Uzbekistan Food and Drink
Uzbek food is similar to that of the rest of Central Asia. During the summer and autumn, there is a wide variety of fruit: grapes, pomegranates, apricots (which are also dried and sold at other times of the year) and, dwarfing them all, mountains of honeydew and watermelons which you will see in huge piles at markets and on roadsides. Unlike other Asian cuisines, Uzbek food is not spicy and tends to be quite bland. Uzbeks pride themselves on the quality and variety of their bread, which is disk-like in shape and quite hard, and is often decorated with patterns and sometimes colours too. In general, hotel food shows a strong Russian influence, soups, cold cuts, cheeses, yogurt and meat is generally served, and unless sweet, nearly all plates will be liberally sprinkled with dill. There are a number of restaurants that serve both European and Korean food. Beer, wine, vodka, brandy and are all widely available in restaurants.
• Plov (dozens of variations of this dish but usually consists of chunks of mutton, shredded red and yellow carrot and rice fried in a cast iron or aluminium pot. Staple food for both every day and celebrations).
• Shashlyk (skewered chunks of mutton barbecued over charcoal, served with sliced raw onions).
• Lipioshka (rounds of unleavened bread). Served in restaurants and often sold on street corners, to make an appetising meal.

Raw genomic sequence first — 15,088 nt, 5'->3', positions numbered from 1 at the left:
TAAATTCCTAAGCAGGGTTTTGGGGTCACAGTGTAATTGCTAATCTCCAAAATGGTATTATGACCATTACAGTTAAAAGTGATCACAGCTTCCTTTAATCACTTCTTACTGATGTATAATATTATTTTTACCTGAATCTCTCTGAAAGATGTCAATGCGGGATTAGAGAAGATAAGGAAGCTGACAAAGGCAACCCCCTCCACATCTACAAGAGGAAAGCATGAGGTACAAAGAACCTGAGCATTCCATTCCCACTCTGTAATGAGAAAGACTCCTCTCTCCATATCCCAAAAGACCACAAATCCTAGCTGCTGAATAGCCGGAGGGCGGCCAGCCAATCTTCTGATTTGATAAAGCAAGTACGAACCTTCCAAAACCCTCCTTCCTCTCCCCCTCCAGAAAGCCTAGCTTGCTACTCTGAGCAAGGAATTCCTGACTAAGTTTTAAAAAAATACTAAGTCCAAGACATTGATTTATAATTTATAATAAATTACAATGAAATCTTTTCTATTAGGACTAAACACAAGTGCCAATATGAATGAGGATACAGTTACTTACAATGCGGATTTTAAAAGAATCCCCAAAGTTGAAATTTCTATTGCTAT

• Samsa (samosas) are also sold in the street, but the quality is variable.
• Manty (large boiled dumplings stuffed with meat).
Things to know
Uzbekistan, while Muslim, has kept hold of many its Soviet habits, including a love of alcohol. A small wine scene has started up as a result and now Uzbekistan has 14 wineries, the oldest and most famous being the Khovrenko Winery in Samarkand.
It is usual to tip 5 to 10% in restaurants, bars and nightclubs. Restaurants in international hotels usually include service in the bill.
No minimum age.
Tea is the staple drink of Central Asia, and chai-khanas (tea houses) can be found almost everywhere in Uzbekistan, full of old men chatting the afternoon away with a pot of tea in the shade.
• Green tea
• Shampanski (sparkling wine).
• Kefir (thick drinking yoghurt, is often served with breakfast).